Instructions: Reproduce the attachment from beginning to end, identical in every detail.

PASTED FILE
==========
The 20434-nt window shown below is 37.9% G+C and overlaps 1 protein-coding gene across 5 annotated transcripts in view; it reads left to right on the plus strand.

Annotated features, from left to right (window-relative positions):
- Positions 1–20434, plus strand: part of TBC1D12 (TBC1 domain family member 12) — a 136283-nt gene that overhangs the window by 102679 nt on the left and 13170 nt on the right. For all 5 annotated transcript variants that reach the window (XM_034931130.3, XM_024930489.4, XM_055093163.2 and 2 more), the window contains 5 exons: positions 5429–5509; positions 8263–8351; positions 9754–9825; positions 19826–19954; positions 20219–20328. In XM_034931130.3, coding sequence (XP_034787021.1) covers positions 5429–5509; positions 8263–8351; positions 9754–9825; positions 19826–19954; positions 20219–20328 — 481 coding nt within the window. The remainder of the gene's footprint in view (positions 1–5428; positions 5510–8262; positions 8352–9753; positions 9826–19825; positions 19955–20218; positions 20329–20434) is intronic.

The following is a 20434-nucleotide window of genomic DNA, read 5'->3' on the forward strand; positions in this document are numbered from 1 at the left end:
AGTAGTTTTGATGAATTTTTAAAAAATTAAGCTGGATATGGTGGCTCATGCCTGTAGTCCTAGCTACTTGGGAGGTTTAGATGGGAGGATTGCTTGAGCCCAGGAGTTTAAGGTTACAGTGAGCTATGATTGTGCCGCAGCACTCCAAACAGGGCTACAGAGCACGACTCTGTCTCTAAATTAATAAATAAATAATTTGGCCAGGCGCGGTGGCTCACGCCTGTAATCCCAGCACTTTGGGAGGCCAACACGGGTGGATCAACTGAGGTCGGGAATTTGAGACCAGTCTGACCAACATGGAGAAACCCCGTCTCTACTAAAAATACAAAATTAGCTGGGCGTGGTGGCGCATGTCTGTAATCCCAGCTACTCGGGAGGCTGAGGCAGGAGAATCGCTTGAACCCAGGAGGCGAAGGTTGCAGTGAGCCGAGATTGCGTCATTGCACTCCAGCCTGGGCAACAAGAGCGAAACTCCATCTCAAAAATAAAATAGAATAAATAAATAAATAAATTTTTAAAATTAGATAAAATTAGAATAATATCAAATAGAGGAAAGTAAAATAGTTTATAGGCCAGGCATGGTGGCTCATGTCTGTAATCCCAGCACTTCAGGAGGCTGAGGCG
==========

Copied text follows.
The 20434-nt window shown below is 37.9% G+C and overlaps 1 protein-coding gene across 5 annotated transcripts in view; it reads left to right on the plus strand.

Annotated features, from left to right (window-relative positions):
- Positions 1–20434, plus strand: part of TBC1D12 (TBC1 domain family member 12) — a 136283-nt gene that overhangs the window by 102679 nt on the left and 13170 nt on the right. For all 5 annotated transcript variants that reach the window (XM_034931130.3, XM_024930489.4, XM_055093163.2 and 2 more), the window contains 5 exons: positions 5429–5509; positions 8263–8351; positions 9754–9825; positions 19826–19954; positions 20219–20328. In XM_034931130.3, coding sequence (XP_034787021.1) covers positions 5429–5509; positions 8263–8351; positions 9754–9825; positions 19826–19954; positions 20219–20328 — 481 coding nt within the window. The remainder of the gene's footprint in view (positions 1–5428; positions 5510–8262; positions 8352–9753; positions 9826–19825; positions 19955–20218; positions 20329–20434) is intronic.

The following is a 20434-nucleotide window of genomic DNA, read 5'->3' on the forward strand; positions in this document are numbered from 1 at the left end:
AGTAGTTTTGATGAATTTTTAAAAAATTAAGCTGGATATGGTGGCTCATGCCTGTAGTCCTAGCTACTTGGGAGGTTTAGATGGGAGGATTGCTTGAGCCCAGGAGTTTAAGGTTACAGTGAGCTATGATTGTGCCGCAGCACTCCAAACAGGGCTACAGAGCACGACTCTGTCTCTAAATTAATAAATAAATAATTTGGCCAGGCGCGGTGGCTCACGCCTGTAATCCCAGCACTTTGGGAGGCCAACACGGGTGGATCAACTGAGGTCGGGAATTTGAGACCAGTCTGACCAACATGGAGAAACCCCGTCTCTACTAAAAATACAAAATTAGCTGGGCGTGGTGGCGCATGTCTGTAATCCCAGCTACTCGGGAGGCTGAGGCAGGAGAATCGCTTGAACCCAGGAGGCGAAGGTTGCAGTGAGCCGAGATTGCGTCATTGCACTCCAGCCTGGGCAACAAGAGCGAAACTCCATCTCAAAAATAAAATAGAATAAATAAATAAATAAATTTTTAAAATTAGATAAAATTAGAATAATATCAAATAGAGGAAAGTAAAATAGTTTATAGGCCAGGCATGGTGGCTCATGTCTGTAATCCCAGCACTTCAGGAGGCTGAGGCG